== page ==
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Re: Proposed GR: Repeal the 2005 vote for declassification of the debian-private mailing list

Gunnar Wolf writes ("Re: Proposed GR: Repeal the 2005 vote for declassification of the debian-private mailing list"):
> I would agree to something like this. However, Point #2 has shown to
> be not implementable in practice for eight years already.

Point #2 is my "In case volunteers should come forward: Permission

> I sat with
> Nicolas and we thought about this when he drafted his original GR,
> which I am attempting now to resurrect — I (we, but I'm not putting
> words in his mouth) want Debian to stop lying.

I don't follow you.

I agree that Debian should stop lying.  I don't see that my point #2
amounts to Debian lying.  It explicitly recognises that this is a
possibility, rather than a probability.

Perhaps I have misunderstood.

> So, as the 2005 GR *compels* us to create a declassification team
> that never came to light, even with the DPL's explicit call in
> 2010¹, I hold it's only fair to first and foremost say "we failed at
> that task, we are not going to pursue it". So, my reintroduced GR
> proposal covers your point #1.

Your proposal is basically just my #1 ("sorry we didn't") and 2nd#5
("please try not to use -private").

The question is about #2 ("permission remains"), #3 (listmaster can
make new rules), #4 (not retrospective), and 1st#5 (be explicit about
"this message never").

>    ¹ https://lists.debian.org/debian-project/2010/05/msg00105.html
> Points 3, 5 and 5 (☺), it's just making explicit and re-stating the
> status quo.

One thing that struck me about the discussion and disagreements is
that people had very different views about the status quo.

Thus people had different ideas about the effect of the different
proposed GR texts.  I think making the implications clear, and
restating parts that may or may not be the status quo, is helpful.

In particular my points 3 and 4 (listmaster can make changes, but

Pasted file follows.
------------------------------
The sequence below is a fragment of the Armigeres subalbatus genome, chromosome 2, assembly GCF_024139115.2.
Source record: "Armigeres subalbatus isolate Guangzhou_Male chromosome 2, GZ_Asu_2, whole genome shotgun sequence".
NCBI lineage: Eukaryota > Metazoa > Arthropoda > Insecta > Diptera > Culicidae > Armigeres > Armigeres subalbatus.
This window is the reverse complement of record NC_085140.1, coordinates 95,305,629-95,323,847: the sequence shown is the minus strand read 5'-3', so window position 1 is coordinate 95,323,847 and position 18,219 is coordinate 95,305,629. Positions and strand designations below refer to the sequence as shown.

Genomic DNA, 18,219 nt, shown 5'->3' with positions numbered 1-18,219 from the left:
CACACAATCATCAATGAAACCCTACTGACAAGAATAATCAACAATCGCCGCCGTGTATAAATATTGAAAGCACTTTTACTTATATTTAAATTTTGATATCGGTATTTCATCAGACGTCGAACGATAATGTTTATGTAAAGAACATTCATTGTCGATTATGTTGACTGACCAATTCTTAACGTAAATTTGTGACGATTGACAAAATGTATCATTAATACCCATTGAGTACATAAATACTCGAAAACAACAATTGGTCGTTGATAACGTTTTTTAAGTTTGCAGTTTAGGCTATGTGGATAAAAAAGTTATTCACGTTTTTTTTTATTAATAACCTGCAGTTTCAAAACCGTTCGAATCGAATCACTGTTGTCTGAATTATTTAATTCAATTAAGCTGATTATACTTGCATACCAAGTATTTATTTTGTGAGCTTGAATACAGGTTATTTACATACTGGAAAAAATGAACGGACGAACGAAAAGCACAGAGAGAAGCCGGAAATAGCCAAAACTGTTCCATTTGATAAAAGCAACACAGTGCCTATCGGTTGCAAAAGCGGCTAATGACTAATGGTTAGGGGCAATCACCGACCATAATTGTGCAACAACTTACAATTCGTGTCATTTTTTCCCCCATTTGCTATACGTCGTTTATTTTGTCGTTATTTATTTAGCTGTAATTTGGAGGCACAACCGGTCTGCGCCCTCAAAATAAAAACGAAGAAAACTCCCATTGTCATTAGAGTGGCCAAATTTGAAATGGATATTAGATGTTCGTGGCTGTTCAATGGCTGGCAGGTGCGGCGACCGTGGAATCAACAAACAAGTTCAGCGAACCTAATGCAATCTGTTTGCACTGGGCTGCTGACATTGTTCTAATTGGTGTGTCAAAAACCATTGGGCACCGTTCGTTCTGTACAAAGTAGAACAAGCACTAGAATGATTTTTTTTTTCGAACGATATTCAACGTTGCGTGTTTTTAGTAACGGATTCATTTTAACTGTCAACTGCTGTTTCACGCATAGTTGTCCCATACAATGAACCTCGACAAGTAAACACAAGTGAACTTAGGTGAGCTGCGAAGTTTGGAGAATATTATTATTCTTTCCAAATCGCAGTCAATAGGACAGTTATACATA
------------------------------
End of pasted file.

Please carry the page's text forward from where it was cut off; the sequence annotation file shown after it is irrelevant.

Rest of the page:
only prospectively) do not seem to be universally agreed.

I supported the change to add the "listmaster" part to the failed GR,
because I thought it made no practical difference for controversial
changes, but would explicitly enable reasonably uncontroversial ones.

But many people seemed to feel that it made a big difference -
specifically, that there was a concern that that listmaster clause
entitled listmaster to make retrospective changes, without enough

That is addressed by my #4 (no retrospective weakening of privacy) and
1st#5 (be explicit about "this message never").

> Points 2 and 4 remain, so, the only contentious part here (and their
> expression is the reason, I believe, Nicolas' amended GR failed): They
> are implementation details. I'd rather leave implementation details to
> be discussed if they ever need to be. I agree with your #4, but it
> would hamper many studies that could be hypothetically carried out to
> the list archives. So, I'd rather think about it if need arises later
> on.

Point 2 is "permission remains".  Point 4 is "listmaster may make only
prospective, not retrospective, changes".

Do you disagree with the notion that if some volunteers came forward,
and wanted to do something similar to the 2005 GR process, they should
be permitted to go ahead ?  I agree that this doesn't seem likely.
But I think it is better not to forbid it.  Without my point 2, there
is no permission at all any more for declassifying anything.

Or do you really intend for listmaster to retrospectively set up a
declassification process which is more vigorous than the 2005 GR ?
(Or for listmaster to be able to do so?)  If so I disagree quite
strongly.  Any such change should *at the very least* be approved by a
further GR - and I would probably vote "no".

The only reason I was content with the "listmaster" clause in failed
GR was because it seemed clear to me that listmaster would not propose
retrospective changes, and that if listmaster did, there would be a GR
to stop that.


Ian Jackson <ijackson@chiark.greenend.org.uk>   These opinions are my own.

If I emailed you from an address @fyvzl.net or @evade.org.uk, that is
a private address which bypasses my fierce spamfilter.

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